Description: Abortion is the argument over whether or not a woman should be allowed to prematurely terminate a pregnancy before birth occurs. The result is that the pregnancy no longer produces a viable life. Instead, the fetus is removed from the woman’s body and medically discarded. In 1973, the court case Roe v. Wade established abortion as a protected right for women. There has been much debate over what conditions an abortion is considered moral and ethical. Individuals who wish to outlaw or restrict access to abortions are called Pro-Life, named that way with for the focus on the life of the fetus in the womb. Individuals who support the right of a woman to have an abortion are called Pro-Choice, named for the ability of the woman to choose the outcome of the pregnancy.
The Pro-Life Argument: According to the Pro-Life Community, life begins at the moment of conception. Once the sperm meets the egg inside a woman’s body, life has begun and therefore must be protected. Each human life is sacred, and even though we cannot hear the fetus’ wishes, it should be assumed that they would not like to be killed. Pro-Lifers argue that even though a fetus might not necessarily have a consciousness (or personality, for example) that does not justify killing it freely. A comatose or even sleeping person also loses consciousness for periods of time, yet is protected under the law. The extent to which Pro-Lifers would like to prohibit abortions varies, but there are many cases where the goal is to make abortion entirely illegal, even in cases of rape. Pro-Lifers argue that abortions are used irresponsibly, and that normalizing the behavior is a dangerous message for society to embrace. The Pro-Life Community strongly asserts that the most effective way to prevent unwanted pregnancies is abstinance and that those who engage in sexual activity need to weigh the consequences of their actions first. The act of sex is simply not worth the weight of a human being’s life, so self control (or at the very least proper protection) is encouraged. A strong and resonant Pro-Life message is that we “must protect the defenseless.”
The Pro-Choice Argument: According to the Pro-Choice Community, life doesn’t necessarily begin after conception but instead once a viable humanesque form is taken by the zygote. It is not argued that it is OK to kill a fetus. Instead, emphasis is typically placed upon the woman and her well-being. Pro-Choice does not require all individuals to have an abortion, it simply provides resources to those who wish to get one safely. The Pro-Choice camp is especially adamant in cases of rape, where the woman does not intend to have sex with the male let alone father his children. Such pregnancies can carry high health risks in addition to legal and financial risks, none of which were brought about by the woman’s actions. Again, the spectrum of when an abortion is considered OK ranges, with some people considering it an “Emergency Only” situation (like in rape) and others being more casual about it. When considering the option of whether to abort or not, how far a woman is into the pregnancy is a strong consideration. In fact, 88% of all abortions are performed before 12 weeks into the pregnancy. Another Pro-Choice argument is that, were abortions outlawed, many women would be forced to get them in less-than-desirable ways, further risking their health. Generally, Pro-Choice people are in favor of reducing the number of abortions performed; they simply prefer to leave the choice up to the woman on a case-by-case basis.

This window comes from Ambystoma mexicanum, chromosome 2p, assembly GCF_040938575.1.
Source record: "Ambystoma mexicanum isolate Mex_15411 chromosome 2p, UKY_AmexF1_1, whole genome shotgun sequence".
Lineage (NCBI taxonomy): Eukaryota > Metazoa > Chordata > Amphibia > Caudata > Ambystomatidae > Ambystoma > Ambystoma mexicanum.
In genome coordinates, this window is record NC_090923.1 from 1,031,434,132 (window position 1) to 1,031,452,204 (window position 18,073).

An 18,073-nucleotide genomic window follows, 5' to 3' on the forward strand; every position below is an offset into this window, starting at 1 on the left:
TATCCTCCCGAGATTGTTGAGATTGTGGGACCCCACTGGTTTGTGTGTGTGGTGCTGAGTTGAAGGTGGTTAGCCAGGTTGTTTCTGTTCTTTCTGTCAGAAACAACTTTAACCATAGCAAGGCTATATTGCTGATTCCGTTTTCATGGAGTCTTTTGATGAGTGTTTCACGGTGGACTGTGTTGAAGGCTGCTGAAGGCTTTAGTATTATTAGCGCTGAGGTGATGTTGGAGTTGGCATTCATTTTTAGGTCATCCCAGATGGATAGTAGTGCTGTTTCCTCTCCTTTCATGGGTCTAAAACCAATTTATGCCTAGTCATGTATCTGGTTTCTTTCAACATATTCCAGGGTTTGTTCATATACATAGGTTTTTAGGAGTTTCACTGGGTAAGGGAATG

If you are Pro-Lifer, perhaps you can answer some of the following questions:
- To what extent is it OK to impress your opinions upon others? Essentially, Pro-Life accepts only 1 answer to a pregnancy while Pro-Choice allows the individual to decide the outcome.
- Are there any circumstances under which you might consider an abortion acceptable? What are they?
- Why do you feel that the existence of abortion clinics is an infringement upon your beliefs?
If you are Pro-Choice, perhaps you can answer some of the following questions:
- How can we ensure (from a policy perspective) that people use abortions responsibly and sparingly?
- Where and how do you draw the line on what makes an abortion acceptable vs. unacceptable?
- What factors might you consider when deciding whether or not to have an abortion?
- Can you think of a way that we as a society can work together to reduce the number of abortions performed (without affecting the legality)?
- Is it really safe to assume that many women would use back-alley abortion clinics if the legal ones were to disappear? To what extent should we consider these actions legitimate and defensible?